Indian Spy satellite Pakistan to counter move
Apr 20, 2009 (Asia Pulse Data Source via COMTEX) --
The launch of first Indian spy satellite into the orbit to monitor borders with Pakistan has raised many eyebrows and the development is likely to have adverse impact on terror war as well as strategic balance in South Asia.
Well-placed government sources told TheNation that Indias Monday move has been taken by Islamabad as a pinch of salt and would seek to balance out the situation with counter plans come what may.
In the interest of peace, India should have delayed its satellite-based spying mission on Pakistan that is currently engaged in fighting terror on its western border, a senior official said requesting anonymity.
Since both the South Asian nuclear neighbours, India and Pakistan, always had tense relations because of Kashmir dispute, this development would add new dimension to their already estranged relations, a leading defence analyst said.
He was of the view that Pakistan cannot remain insensitive to this development and would also like to follow the suit to boost its surveillance capability.
Some sources, however, dropped hints that Pakistan may launch its own satellite in a couple of years as it was already in the process of acquiring technology relating to satellite launching vehicle to counter the Indian move. Pakistan had also launched a space research programme in late 80s and had already launched two satellites Badar-1 and Badar-2 on an experimental basis in collaboration with one of the Central Asian Republics.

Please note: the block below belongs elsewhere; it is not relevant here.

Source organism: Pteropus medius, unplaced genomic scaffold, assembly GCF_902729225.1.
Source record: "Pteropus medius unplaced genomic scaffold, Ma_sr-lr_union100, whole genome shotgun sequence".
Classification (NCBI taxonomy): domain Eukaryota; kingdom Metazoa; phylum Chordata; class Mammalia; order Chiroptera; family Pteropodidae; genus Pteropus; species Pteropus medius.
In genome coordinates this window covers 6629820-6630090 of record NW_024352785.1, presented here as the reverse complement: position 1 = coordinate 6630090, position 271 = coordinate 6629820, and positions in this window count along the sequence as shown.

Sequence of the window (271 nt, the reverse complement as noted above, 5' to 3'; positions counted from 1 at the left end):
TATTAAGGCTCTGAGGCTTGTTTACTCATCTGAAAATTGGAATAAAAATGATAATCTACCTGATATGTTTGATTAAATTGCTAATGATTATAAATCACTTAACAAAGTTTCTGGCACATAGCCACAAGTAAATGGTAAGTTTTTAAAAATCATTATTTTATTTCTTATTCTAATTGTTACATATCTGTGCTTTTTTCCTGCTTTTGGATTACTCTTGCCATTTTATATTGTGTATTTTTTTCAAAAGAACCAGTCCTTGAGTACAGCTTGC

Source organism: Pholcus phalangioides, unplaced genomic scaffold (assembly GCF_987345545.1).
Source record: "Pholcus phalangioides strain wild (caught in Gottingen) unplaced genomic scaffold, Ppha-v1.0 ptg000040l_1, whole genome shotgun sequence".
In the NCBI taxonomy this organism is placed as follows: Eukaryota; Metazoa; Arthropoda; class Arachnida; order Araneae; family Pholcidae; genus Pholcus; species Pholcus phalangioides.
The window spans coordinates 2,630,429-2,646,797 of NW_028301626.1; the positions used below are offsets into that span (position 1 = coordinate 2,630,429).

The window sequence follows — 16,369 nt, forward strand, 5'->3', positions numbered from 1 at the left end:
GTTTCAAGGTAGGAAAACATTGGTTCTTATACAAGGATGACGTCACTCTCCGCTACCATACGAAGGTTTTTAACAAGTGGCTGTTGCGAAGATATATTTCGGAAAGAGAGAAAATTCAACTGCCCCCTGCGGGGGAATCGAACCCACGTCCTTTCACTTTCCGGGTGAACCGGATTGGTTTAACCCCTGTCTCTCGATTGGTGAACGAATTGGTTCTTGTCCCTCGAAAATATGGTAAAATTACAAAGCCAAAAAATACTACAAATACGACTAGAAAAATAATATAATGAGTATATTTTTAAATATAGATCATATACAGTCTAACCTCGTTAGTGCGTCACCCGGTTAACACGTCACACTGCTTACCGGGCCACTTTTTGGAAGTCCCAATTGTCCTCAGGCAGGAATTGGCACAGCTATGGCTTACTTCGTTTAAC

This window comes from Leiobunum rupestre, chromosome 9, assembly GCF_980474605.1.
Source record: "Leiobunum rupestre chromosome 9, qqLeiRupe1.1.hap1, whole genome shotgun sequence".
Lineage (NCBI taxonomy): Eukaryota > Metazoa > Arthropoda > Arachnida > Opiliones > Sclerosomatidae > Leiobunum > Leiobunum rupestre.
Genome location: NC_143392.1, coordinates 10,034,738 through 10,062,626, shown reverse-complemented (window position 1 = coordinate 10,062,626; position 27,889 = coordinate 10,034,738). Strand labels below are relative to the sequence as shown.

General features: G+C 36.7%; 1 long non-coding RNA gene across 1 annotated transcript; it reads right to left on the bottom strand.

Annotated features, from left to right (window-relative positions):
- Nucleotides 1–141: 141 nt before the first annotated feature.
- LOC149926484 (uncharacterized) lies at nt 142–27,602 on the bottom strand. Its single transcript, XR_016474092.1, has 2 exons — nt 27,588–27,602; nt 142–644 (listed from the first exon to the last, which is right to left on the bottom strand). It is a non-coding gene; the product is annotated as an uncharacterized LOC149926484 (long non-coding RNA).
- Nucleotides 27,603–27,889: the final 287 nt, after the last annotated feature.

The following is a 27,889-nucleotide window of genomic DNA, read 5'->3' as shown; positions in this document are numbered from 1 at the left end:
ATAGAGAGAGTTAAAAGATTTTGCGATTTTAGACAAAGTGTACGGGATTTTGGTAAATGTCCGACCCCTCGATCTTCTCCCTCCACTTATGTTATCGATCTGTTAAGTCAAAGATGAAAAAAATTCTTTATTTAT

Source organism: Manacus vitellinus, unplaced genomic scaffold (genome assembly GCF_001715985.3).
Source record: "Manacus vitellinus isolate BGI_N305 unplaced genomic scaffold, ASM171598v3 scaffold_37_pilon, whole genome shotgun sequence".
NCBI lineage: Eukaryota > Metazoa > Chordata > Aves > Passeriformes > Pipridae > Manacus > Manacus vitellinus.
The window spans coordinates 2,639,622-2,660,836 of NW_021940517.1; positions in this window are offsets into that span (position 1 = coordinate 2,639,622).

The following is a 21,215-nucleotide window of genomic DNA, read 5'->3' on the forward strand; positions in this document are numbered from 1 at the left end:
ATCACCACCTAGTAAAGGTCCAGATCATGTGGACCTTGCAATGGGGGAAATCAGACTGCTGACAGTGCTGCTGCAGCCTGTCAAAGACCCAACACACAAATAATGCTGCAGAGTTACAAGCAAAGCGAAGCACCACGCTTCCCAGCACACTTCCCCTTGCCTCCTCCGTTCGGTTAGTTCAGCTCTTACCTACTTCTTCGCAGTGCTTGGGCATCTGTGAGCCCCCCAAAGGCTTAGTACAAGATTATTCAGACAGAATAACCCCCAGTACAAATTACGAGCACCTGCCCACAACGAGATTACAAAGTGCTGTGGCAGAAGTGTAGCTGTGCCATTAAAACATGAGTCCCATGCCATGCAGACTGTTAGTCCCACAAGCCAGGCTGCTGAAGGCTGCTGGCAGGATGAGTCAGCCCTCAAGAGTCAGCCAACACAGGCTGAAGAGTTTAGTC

Now with India taking the lead Pakistan would also expedite efforts to counter the Indian programme as soon as possible, defence experts said. AFP from Bangalore adds: India put an Israeli-built spy satellite into orbit Monday, aimed at boosting its defence surveillance capabilities in the aftermath of the Mumbai militant attacks. The satellite, which can see through clouds and carry out day-and-night all-weather imaging, has been a long-standing demand of the Indian military.
Its acquisition was fast-tracked after the November 26-29 Mumbai siege in which 10 gunmen killed 165 people. The 300kg RISAT 2 was launched by the Polar Satellite Launch Vehicle rocket from the Sriharikota launch site, 90 kilometres north of the southern city of Chennai.
It has been successfully placed in the orbit 20 minutes after lift-off this morning, G Padmanabhan, a scientist from Indias Space Research Organisation, told AFP by phone.
Another senior scientist and member of the Space Commission, Roddam Narasimhaiah, told images from the new satellite, 550 kilometres above the planet, would show any movement on the surface of the earth.
It can be used for monitoring the countrys borders round the clock, check cross-border movement and help the Indian security forces in anti-infiltration or anti-terrorist operations, Narasimhaiah said. Indias existing satellites get blinded at night and in the monsoon season but the one launched Monday will be able to work in all light and weather conditions, Narasimhaiah added.
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